YDSTIE: Uh-huh. And are you ready to match wits with Will?
Mr. BLACK: Oh, I don't think I'm much of a match for Will, but I'll give it my best shot.
YDSTIE: Well, Will, meet Jonathan. And let's play, but keep it clean. Nothing below the belt, OK, Will?
SHORTZ: OK, nothing below the belt.
(Soundbite of laughter)
SHORTZ: Jonathan and John--yeah, I don't let you off the hook, either.
YDSTIE: All right.
SHORTZ: Every answer today is a familiar phrase in the form `blank of blank,' where the first word starts with the letter T, like `truth of the matter.' I'll tell you what follows the `of'; you tell me the first word. For example, if I said, `the matter,' you would say, `truth.' All right? Number one is: the shrew.
Mr. BLACK: Taming.
SHORTZ: Taming is right. Number two is: the screw.
Mr. BLACK: Turning.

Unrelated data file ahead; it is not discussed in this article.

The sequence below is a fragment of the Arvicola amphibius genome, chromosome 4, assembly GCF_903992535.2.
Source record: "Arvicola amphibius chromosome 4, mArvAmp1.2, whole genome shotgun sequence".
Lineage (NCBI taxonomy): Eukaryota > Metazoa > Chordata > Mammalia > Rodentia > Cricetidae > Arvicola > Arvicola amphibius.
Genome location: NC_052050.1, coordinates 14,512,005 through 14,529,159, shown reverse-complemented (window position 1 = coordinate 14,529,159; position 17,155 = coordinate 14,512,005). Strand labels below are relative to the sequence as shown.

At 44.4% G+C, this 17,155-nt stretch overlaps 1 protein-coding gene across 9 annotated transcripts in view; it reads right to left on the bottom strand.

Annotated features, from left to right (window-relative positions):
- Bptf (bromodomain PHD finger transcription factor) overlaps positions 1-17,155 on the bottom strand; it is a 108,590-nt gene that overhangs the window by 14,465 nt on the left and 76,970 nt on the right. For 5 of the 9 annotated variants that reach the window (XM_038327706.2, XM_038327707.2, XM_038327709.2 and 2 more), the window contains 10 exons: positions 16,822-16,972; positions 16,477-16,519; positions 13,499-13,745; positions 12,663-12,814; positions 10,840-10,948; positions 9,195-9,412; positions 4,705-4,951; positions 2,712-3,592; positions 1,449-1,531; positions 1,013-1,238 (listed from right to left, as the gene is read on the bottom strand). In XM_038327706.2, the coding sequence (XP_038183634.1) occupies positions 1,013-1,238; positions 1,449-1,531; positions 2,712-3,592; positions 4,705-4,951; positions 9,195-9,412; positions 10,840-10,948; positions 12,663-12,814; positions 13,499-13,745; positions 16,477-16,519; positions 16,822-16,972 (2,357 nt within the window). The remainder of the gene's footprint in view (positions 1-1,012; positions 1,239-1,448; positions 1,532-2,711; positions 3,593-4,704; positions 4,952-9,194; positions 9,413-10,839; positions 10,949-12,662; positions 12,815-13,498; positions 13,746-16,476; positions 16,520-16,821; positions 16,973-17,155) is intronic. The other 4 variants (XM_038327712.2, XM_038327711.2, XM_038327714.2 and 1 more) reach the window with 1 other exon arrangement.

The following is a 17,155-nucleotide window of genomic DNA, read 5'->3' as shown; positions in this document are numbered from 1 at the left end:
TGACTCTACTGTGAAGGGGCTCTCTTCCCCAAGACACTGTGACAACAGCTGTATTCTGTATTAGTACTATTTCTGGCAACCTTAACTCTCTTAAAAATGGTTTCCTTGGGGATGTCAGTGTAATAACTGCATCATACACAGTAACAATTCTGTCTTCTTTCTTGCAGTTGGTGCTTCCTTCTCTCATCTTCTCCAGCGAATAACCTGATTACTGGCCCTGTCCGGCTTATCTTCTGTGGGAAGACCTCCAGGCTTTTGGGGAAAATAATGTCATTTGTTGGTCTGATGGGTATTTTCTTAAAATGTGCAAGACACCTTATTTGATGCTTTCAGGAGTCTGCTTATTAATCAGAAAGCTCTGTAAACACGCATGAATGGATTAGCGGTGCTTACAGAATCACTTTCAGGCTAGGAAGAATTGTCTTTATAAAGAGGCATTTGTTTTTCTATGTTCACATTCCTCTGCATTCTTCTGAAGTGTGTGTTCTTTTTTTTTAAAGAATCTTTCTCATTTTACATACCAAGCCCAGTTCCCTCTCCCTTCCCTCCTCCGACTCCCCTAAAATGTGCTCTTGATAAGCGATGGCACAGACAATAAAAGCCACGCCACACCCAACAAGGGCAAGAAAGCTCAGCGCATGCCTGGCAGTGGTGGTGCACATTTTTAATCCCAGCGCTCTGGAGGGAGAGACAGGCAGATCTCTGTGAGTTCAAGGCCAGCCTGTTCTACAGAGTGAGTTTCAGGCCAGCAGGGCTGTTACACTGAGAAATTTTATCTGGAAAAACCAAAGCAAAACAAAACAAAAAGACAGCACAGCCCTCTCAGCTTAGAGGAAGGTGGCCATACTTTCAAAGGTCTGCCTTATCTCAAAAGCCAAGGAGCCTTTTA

SHORTZ: "Turn of the Screw."
Mr. BLACK: "Turn of the Screw."
SHORTZ: The morning.
Mr. BLACK: Top?
SHORTZ: Top of the morning is right. The iceberg.
Mr. BLACK: Tip?
SHORTZ: Uh-huh. The Sierra Madre.
Mr. BLACK: Treasure?
SHORTZ: Excellent. The trade.
Mr. BLACK: Tools?
SHORTZ: Yes, or also tricks, either way. The Unknown Soldier.
Mr. BLACK: Tomb?
SHORTZ: Uh-huh. The town.
Mr. BLACK: T--oh, `of the town.' Oh, my. Talk? Talk of the town?
SHORTZ: Talk of the town; also, toast of the town, either way. The D'Urbervilles.
Mr. BLACK: Tess?
SHORTZ: "Tess of the D'Urbervilles" is right. Contents.
Mr. BLACK: Table?
SHORTZ: Table of contents is right. Roses.
Mr. BLACK: Tournament?
SHORTZ: Uh-huh. War.
Mr. BLACK: War. Something of war--oh, my. Wow. Can I buy a vowel?
(Soundbite of laughter)
SHORTZ: It's just--three-letter word.
Mr. BLACK: Oh...
SHORTZ: Blank of war.
Mr. BLACK: Oh. Wow.
SHORTZ: And it's a game. It's a game.